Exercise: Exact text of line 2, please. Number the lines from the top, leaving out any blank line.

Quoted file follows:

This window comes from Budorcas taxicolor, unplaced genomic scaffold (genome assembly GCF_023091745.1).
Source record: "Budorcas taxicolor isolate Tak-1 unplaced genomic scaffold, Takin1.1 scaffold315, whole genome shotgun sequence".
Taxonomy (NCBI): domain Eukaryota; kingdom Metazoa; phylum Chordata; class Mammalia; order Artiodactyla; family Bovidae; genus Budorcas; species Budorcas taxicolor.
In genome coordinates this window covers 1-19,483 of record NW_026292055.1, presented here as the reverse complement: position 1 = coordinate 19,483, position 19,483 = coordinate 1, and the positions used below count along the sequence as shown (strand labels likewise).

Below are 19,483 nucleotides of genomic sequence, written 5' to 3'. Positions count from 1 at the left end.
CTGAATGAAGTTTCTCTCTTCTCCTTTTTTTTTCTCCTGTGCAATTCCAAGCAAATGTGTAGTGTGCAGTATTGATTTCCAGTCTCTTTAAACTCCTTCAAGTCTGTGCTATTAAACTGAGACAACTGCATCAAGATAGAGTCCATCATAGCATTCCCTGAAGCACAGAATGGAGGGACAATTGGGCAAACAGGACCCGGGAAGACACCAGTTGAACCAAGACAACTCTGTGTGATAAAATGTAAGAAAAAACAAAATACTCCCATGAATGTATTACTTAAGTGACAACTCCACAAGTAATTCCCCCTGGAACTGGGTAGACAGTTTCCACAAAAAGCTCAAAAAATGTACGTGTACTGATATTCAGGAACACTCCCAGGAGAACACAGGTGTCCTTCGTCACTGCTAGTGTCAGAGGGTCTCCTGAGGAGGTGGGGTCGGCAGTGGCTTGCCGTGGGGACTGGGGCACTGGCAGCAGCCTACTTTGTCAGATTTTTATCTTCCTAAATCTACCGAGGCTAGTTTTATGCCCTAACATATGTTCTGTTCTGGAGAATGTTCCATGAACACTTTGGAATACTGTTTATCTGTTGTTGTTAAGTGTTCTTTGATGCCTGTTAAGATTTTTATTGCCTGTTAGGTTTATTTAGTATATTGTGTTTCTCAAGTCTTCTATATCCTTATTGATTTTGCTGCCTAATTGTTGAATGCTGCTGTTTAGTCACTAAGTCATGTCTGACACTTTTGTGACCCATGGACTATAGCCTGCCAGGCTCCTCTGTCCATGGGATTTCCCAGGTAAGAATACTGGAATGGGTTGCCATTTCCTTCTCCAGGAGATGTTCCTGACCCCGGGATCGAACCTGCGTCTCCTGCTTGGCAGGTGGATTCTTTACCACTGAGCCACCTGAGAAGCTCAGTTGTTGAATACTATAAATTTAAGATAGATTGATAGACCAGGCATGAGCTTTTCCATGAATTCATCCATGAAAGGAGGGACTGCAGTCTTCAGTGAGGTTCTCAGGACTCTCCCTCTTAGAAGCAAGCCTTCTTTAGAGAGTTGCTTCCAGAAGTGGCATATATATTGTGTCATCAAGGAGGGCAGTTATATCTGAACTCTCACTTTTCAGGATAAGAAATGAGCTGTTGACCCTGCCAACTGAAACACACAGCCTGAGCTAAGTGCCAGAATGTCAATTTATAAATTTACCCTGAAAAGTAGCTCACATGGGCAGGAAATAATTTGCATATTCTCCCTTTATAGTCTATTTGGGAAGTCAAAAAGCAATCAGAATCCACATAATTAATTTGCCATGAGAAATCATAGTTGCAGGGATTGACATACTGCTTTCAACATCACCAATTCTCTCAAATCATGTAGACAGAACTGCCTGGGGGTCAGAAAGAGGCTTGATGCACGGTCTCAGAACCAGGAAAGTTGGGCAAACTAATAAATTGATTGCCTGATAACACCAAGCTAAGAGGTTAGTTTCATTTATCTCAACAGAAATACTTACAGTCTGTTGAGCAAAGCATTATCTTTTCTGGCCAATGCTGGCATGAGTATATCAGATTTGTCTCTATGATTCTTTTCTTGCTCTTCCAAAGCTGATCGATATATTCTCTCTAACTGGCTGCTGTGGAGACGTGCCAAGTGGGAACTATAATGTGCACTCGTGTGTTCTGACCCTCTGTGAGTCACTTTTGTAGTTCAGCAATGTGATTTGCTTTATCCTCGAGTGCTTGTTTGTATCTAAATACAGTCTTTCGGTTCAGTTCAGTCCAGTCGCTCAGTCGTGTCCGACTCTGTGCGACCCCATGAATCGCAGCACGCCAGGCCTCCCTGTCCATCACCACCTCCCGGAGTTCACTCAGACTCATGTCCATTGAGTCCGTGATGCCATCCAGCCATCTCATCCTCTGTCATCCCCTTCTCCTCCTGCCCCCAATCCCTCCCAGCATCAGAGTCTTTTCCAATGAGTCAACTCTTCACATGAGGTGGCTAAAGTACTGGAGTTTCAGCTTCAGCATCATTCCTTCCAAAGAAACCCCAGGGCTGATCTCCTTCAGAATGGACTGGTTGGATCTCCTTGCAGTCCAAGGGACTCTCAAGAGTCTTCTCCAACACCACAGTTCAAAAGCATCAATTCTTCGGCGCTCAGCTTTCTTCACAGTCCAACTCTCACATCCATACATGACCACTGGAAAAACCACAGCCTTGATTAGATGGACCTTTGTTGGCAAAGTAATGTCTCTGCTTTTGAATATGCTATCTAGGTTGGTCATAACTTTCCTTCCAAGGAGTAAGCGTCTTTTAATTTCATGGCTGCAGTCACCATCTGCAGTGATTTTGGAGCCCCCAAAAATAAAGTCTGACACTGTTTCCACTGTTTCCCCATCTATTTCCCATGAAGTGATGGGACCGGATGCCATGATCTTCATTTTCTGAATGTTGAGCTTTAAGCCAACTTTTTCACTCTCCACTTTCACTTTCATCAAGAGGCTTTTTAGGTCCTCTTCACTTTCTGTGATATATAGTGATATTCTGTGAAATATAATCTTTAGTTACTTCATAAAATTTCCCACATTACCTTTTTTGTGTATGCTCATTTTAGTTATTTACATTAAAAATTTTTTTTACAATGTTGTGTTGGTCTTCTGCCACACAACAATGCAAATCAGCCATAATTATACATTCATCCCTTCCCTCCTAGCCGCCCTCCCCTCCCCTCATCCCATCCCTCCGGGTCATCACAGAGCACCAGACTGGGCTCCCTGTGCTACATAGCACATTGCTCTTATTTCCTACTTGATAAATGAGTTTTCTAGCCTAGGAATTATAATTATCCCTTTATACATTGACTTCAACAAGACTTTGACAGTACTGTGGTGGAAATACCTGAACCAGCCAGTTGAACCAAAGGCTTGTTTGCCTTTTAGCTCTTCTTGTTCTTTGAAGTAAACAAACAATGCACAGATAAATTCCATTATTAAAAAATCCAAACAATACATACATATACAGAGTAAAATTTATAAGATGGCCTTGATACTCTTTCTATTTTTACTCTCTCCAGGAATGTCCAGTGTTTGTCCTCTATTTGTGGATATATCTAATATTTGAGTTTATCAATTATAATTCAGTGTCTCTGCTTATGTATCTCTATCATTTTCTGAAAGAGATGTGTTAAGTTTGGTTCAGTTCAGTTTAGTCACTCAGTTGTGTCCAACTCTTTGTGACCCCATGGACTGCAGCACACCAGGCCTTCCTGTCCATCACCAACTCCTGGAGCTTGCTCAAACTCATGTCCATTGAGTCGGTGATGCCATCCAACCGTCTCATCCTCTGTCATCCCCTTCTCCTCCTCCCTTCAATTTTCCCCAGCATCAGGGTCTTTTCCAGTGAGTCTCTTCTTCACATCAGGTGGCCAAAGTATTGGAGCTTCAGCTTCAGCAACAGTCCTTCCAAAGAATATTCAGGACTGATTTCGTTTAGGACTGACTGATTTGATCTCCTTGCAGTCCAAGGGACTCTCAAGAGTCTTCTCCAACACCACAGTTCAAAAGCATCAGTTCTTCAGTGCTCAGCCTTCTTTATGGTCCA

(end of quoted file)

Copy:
Source record: "Budorcas taxicolor isolate Tak-1 unplaced genomic scaffold, Takin1.1 scaffold315, whole genome shotgun sequence".